Texas Municipal’s new CIO touts four private market openings

The Texas Municipal Retirement System’s new chief investment officer is promoting a batch of private equity and private credit positions at the pension. That includes a head of private markets spot open since last fall and whose compensation package appears to have grown sweeter.


Meantime, California Public Employees’ Retirement System has begun searching for a private equity investment director, while we’ve been preparing to report on the search by Johns Hopkins University for a managing director of private markets. You can still see a job description here, although this morning when we checked the university job board we saw that “this position is on-hold, has been canceled or has been filled.” Johns Hopkins University also seeks an investment analyst to help with due diligence of managers of public and private equity and private credit, among other duties.

Together the remaining openings provide some welcome news to job seekers, who otherwise face a tightening PE job market.

Yup S. Kim, who took the helm at the Austin-based TMRS earlier this year after serving as the head of investments for private equity at the California Public Employees’ Retirement System, wrote in a LinkedIn post this week that the $40 billion pension seeks a head of private markets, a portfolio director of buyouts and portfolio managers of co-investments and private credit. At least two of the positions—head of private markets and portfolio manager of private credit—have been advertised previously with lower salaries.

“Our success begins and ends with talent,” wrote Kim in his post. “If you are committed to the core tenets of humility, drive and intellectual curiosity—join us, as we endeavor to build a world-class investment team and purpose-built portfolio that every Texan can truly be proud of.”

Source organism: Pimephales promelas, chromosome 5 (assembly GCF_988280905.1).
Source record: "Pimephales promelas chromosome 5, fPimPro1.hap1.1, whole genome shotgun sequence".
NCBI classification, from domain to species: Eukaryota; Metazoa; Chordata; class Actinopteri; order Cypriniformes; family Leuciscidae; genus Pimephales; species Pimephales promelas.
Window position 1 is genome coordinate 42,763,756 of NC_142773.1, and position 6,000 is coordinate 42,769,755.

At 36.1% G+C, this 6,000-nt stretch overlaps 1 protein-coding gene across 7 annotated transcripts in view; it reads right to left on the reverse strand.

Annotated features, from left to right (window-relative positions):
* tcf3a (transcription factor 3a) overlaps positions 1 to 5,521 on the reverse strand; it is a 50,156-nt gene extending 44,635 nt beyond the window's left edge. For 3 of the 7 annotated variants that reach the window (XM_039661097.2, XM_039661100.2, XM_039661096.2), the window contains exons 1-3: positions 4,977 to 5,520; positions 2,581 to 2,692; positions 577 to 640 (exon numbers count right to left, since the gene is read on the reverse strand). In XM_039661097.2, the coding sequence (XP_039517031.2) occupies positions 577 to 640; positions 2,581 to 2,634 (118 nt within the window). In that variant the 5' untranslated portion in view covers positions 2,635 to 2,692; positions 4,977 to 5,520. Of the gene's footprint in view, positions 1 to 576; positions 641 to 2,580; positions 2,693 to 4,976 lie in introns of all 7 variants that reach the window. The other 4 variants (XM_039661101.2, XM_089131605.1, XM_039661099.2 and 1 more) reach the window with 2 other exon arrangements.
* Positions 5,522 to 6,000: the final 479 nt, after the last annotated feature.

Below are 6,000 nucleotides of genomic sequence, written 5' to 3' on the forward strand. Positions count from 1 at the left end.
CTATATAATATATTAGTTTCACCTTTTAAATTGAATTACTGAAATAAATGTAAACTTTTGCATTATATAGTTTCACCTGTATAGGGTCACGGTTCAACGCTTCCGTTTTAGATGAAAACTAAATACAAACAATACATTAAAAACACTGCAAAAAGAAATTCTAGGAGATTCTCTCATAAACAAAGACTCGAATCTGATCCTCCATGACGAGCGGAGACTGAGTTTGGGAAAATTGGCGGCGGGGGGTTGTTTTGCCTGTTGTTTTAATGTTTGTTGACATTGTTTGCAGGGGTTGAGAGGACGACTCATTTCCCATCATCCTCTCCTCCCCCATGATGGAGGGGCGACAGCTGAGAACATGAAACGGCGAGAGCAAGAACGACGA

We were unable to get comments from TMRS, CalPERS and Johns Hopkins University by press time about the positions.

The Portfolio Team: The TMRS portfolio management team has about 15 members. Private markets make up about 44 percent of the TMRS portfolio, with an asset allocation target of 48 percent. That includes private equity, private credit, real estate, infrastructure and other private markets.

Head of Private Markets: The head of private markets will lead sourcing, fund selection, direct investments, portfolio construction and other efforts. Candidates need at least 10 years of investment-related experience that includes management. If hired, you could earn a salary of about $300,000 to $450,000. A posting last fall for ostensibly the same position listed a salary range of about $250,000 to $325,000. The head of private markets serves on the investment committee with Kim, Deputy CIO Tom Masthay and the head of public markets. Direct reports include portfolio directors of buyouts, direct investments, real estate/infrastructure and venture/growth.

Buyouts Director: The portfolio director of buyouts will help lead a team that sources, evaluates, and manages a portfolio that makes up about 70 percent of the TMRS private equity portfolio. Candidates need at least five years of institutional investment-related experience. The job comes with a salary of about $250,000 to $375,000.

Portfolio Managers: The portfolio managers of co-investments and private credit will source opportunities, work on due diligence and perform other duties. Candidates need at least four years of relevant investment experience. The expected salary for either position is about $180,000 to $270,000. A posting earlier this year for a TMRS portfolio manager of private credit gave a salary range of $144,000 to $200,000.

CalPERS Private Equity: The private equity investment director will help administer part of the program and coordinate with staff. The job may be hybrid, with up to two days of remote work and at least three days onsite each week. If hired, you could earn an annual salary of about $240,750 to $401,250. The $491 billion pension fund said last week that it would increase its target allocation to private equity to 17 percent, giving it room to invest another $14.7 billion in the asset class. It also raised its target allocation to private credit to 8 percent.

––Michelle “Moe” Saxton

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